Intensification will be the key to the expansion of Brazilian agriculture over the next five years, local industry leaders and analysts say.
Brazil is one of the few agriculture exporters with substantial arable land reserves to exploit, but current low prices and poor logistics mean growers will focus more on utilizing existing farmland rather than expanding the frontier.
"The tropical climate makes it possible for Brazil to farm 365 days a year, and farmers will concentrate on using land more," said Alexandre Mendonca de Barros, agricultural analyst at MBAgro, a local consultancy.
Intensification started around 15 years ago with the introduction of second-crop corn after soybeans. The success of the system has led Brazilian corn production to double over the past decade with the second crop now accounting for around two-thirds of output.
Indeed, double cropping has been far more important to the expansion of Brazilian grain production in that period than expansion into new areas.
With still only around a third of soybean land double cropped, there remains room for further growth. But in advanced regions like Mato Grosso and Goias, farmers are taking things a step further with the introduction of a third crop, normally pasture for grazing.
The addition of cattle into farm systems is particularly attractive at the moment with beef virtually the only major commodity whose price hasn't fallen over the past year. But short-term price moves aside, the introduction of pasture into a crop farming system provides another source of income; diversifies price, crop and economic risks; and also adds an important rotation at a time when the pressures of pests and disease on soybean and corn crops are growing, notes Barros.
Embrapa, Brazil's state farm research company, estimates some form of crop, livestock and forestry integration is already utilized on 4 million to 5 million acres and predicts that figure will rise to 10 million acres by 2020.
"Integrated systems are clearly the future for farming in Brazil. It is something we will see much more of," said Luis Carlos Carvalho, president of the Brazilian Agribusiness Association (ABAG).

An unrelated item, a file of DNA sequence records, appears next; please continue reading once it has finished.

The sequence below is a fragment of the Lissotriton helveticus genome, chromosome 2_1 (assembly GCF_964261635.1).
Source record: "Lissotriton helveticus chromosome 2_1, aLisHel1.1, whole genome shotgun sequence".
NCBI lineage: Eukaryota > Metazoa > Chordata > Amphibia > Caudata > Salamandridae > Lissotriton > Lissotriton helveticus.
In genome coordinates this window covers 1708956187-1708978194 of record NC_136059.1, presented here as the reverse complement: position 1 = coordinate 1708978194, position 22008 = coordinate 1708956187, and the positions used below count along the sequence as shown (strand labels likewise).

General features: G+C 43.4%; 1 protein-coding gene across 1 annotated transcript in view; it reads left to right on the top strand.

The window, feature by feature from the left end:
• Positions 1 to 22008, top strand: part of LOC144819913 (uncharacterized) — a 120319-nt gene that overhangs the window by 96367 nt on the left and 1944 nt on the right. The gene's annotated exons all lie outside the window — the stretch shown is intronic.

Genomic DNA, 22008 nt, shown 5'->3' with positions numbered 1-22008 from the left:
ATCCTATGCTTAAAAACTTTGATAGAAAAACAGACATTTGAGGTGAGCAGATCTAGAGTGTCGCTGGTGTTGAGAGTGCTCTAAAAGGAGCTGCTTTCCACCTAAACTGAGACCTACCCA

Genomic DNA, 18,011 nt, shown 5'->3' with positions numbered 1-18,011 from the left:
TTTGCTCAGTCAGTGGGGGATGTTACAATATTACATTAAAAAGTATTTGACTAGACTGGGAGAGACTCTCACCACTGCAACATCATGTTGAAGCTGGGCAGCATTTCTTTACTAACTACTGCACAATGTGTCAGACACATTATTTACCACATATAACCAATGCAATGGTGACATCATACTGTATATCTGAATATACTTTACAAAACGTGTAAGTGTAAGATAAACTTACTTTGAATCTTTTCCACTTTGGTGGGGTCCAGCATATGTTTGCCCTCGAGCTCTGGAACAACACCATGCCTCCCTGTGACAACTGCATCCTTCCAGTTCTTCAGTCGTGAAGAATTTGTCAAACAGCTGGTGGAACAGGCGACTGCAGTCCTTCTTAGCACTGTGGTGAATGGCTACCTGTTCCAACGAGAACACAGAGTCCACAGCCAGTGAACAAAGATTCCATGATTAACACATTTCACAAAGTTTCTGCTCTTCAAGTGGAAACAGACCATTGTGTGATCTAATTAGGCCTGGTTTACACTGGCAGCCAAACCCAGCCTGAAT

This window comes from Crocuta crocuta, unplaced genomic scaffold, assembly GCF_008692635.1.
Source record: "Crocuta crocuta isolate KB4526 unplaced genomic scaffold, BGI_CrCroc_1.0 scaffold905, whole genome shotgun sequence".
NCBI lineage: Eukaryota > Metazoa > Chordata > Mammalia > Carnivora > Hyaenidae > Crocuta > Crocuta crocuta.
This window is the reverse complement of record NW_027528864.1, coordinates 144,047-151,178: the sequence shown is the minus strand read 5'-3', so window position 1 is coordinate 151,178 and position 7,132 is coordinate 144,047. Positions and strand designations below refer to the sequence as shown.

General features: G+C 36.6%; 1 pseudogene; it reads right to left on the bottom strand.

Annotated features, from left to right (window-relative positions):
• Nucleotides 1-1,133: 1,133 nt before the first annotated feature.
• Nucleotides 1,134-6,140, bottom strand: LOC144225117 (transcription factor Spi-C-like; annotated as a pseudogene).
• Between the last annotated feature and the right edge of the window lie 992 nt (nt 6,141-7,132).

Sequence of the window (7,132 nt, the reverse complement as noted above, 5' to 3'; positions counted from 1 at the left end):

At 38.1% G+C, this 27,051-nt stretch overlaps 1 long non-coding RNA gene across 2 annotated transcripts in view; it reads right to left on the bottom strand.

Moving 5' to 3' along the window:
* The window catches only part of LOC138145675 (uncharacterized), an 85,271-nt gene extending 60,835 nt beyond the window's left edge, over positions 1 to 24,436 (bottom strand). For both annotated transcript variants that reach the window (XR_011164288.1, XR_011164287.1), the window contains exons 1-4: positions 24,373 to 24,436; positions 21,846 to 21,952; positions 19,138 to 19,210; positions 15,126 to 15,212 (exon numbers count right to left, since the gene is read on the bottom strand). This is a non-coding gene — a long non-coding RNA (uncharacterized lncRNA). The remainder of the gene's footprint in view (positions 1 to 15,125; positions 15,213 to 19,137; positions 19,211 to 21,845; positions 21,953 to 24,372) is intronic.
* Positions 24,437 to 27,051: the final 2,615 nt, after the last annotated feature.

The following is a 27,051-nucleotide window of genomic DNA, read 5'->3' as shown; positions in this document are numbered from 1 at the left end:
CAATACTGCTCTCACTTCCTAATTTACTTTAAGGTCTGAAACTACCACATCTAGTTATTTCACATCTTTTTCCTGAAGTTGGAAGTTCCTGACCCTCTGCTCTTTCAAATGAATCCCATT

However, challenges for the wider implementation of integration remain.
The first is practical, with crop farmers and ranchers having to learn the others' business. The cultural divide between crop and livestock farming continues to be reinforced by universities and research groups that look at crops and animal production separately rather than part of a system. That needs to change, notes Paulo Hermann, president of John Deere in Brazil.
The other immediate problem is the system of credit. The government still runs credit on the assumption that farms plant one, or maybe two, crops a year and sets repayment dates accordingly.
"There is no acknowledgement that, increasingly, these crops are, or are becoming, part of a bigger system of production," said MBAgro's Barros.
With Brazil in crisis and credit supply tight, this will be a major impediment to the creation of integrated systems.
Another issue is Brazil's archaic labor laws, which limit the amount farmhands can multitask.
But with farmland no longer cheap, Brazilians are very interested in creating integrated systems on underutilized pasture, with the added bonus that it offsets the greenhouse emissions of their cattle herd.
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